Tuesday, July 26, 2011

Spain (part 10)

study of Picasso's lithograph "El Ensayo"

In Malaga I fell in love with Picasso's lithographs and Picasso reminded me what I love about lithography! He really threw himself into the medium later in his career (from about 1945) and created lots of amazing prints. The variety of materials and mark-making techniques that he incorporated into each image was inspiring and showed his willingness to explore the potential of the medium. I was also inspired by his extensive exploration of a single subject - frequently revisiting the same face, usually his wife or lover, to draw it in a different way often changing his approach in terms of materials or in the degree of abstraction. 

Picasso, "Portrait of Mademoiselle Rosengart"

Sometimes a single image was progressively worked on and altered with lithographs taken through up to 18 states (I believe credit is also due to the outstanding skill of Picasso's printer Fernand Mourlot in Paris)! At the Picasso Foundation there were two temporary exhibitions devoted to Picasso's printmaking ("Cherchez la Femme" and "Belleza Multiple") each presented in small, quiet gallery spaces, which I had practically to myself on the multiple occasions that I visited - In contrast to the larger museums, on this occasion I really enjoyed being able to take my time and give all my attention to a smaller amount of works from a single artist. 

Picasso, "David and Bathsheba (After Lucas Cranach), state 10"

Kel, Marie & Kristian 

At my hostel (just around the corner from Picasso's childhood home) I met the three fantastic, friendly travellers that you see above who I enjoyed sharing my Malaga experience with. Apart from Picasso one of my reasons for visiting Malaga was the unique environment of El Torcal, an otherworldly landscape of unusual limestone formations, situated near Antequera (about an hour away). I wasn't quite sure how I was going to get to El Torcal so I was thrilled when Kristian, from Germany, offered to drive and then managed to navigate us there using only a compass! It turned out to be a beautiful day and walking along in between the tall, neat stacks of rocks I felt like I was exploring some kind of wonderful prehistoric city.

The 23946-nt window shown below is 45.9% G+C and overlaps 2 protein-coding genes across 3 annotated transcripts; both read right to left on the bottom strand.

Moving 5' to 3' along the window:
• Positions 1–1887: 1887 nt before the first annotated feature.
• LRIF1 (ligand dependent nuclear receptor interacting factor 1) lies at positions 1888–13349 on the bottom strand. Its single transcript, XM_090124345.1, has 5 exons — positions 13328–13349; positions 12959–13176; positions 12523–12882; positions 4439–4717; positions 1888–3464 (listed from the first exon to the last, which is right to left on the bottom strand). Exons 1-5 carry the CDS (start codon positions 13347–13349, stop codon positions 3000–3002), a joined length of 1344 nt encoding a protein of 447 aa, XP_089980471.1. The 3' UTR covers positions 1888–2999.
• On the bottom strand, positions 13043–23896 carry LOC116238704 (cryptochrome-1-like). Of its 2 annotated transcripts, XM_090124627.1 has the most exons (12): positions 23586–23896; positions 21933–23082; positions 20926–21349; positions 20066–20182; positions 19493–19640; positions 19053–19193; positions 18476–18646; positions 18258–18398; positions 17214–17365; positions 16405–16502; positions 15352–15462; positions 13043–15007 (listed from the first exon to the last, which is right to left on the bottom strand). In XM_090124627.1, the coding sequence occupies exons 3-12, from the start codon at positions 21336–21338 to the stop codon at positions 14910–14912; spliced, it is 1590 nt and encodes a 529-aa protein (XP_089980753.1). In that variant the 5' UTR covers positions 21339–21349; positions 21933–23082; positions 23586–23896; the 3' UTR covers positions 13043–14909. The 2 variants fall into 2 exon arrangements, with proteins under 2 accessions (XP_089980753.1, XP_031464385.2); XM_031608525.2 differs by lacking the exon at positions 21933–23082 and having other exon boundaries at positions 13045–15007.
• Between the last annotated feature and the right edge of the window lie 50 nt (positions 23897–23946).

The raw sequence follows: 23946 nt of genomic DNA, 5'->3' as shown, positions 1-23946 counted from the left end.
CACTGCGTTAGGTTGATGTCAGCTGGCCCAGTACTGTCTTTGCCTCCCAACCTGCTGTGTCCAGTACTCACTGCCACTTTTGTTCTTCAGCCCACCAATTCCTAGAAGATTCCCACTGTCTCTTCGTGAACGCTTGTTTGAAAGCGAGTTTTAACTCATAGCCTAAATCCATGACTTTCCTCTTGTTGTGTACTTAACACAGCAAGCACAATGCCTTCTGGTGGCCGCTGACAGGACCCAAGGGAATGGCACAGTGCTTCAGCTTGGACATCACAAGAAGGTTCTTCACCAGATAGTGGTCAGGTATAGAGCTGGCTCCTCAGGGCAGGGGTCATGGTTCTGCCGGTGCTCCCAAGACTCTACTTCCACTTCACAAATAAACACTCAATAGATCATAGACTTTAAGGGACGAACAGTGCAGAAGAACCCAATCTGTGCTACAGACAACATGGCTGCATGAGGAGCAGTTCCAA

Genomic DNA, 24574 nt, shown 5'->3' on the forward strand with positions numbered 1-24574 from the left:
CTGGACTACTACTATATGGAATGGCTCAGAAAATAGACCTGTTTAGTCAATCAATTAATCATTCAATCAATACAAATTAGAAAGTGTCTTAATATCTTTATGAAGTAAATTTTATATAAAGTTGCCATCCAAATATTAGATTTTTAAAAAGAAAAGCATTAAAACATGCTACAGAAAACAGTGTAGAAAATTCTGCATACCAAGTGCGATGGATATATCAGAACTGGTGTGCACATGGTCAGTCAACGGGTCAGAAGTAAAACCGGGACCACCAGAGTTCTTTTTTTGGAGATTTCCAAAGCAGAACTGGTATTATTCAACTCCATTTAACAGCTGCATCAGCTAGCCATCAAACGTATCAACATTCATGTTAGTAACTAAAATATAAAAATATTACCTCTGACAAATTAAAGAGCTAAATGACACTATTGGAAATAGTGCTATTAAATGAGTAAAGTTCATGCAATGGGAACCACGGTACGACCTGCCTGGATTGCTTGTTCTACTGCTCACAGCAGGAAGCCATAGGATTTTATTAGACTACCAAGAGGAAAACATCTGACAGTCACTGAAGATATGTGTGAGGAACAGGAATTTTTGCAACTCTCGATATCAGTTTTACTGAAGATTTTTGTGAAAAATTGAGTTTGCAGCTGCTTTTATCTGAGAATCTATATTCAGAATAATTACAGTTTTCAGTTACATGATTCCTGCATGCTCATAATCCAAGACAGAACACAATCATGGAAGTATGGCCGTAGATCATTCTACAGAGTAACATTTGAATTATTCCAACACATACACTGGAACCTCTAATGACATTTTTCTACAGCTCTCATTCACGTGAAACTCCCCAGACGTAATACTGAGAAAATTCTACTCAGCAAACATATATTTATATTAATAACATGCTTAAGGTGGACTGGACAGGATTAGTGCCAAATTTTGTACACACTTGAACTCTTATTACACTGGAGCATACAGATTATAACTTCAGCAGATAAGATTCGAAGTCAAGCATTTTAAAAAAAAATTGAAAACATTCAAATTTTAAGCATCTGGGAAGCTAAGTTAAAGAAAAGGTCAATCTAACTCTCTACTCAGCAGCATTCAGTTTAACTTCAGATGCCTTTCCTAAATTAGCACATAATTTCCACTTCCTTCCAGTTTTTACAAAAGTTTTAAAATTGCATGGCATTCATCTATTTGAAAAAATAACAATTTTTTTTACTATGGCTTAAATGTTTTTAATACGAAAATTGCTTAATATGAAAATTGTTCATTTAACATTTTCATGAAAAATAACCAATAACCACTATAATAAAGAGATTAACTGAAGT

El Torcal


For me, another worthwhile day trip from Malaga was to Marbella to visit Museo Del Grabado Espanol Contemporaneo (Spanish Contemporary Printmaking Museum) where I saw a fabulous series of Miro etchings. It was great to see all the different elements of the print displayed together  - the image below is the multiple colour print, but it was displayed alongside the black lines printed alone, the black lines printed in relief (so they appear white on black) and a print with just the coloured shapes on their own. I was interested to find that my favourite state was generally the relief print due to the intriguing texture and details that the roller picked up in the etched areas.

Miro,  from the series "Mallorca" 

Miguel Conde, "Cabeza (Head)" series

At M.G.E.C. I was also introduced to the fantastic work of Miguel Conde whose expressive figurative etchings were often printed in a series of wide variations as colour monotypes.

Miguel Conde, "Cabeza (Head)" series

No comments: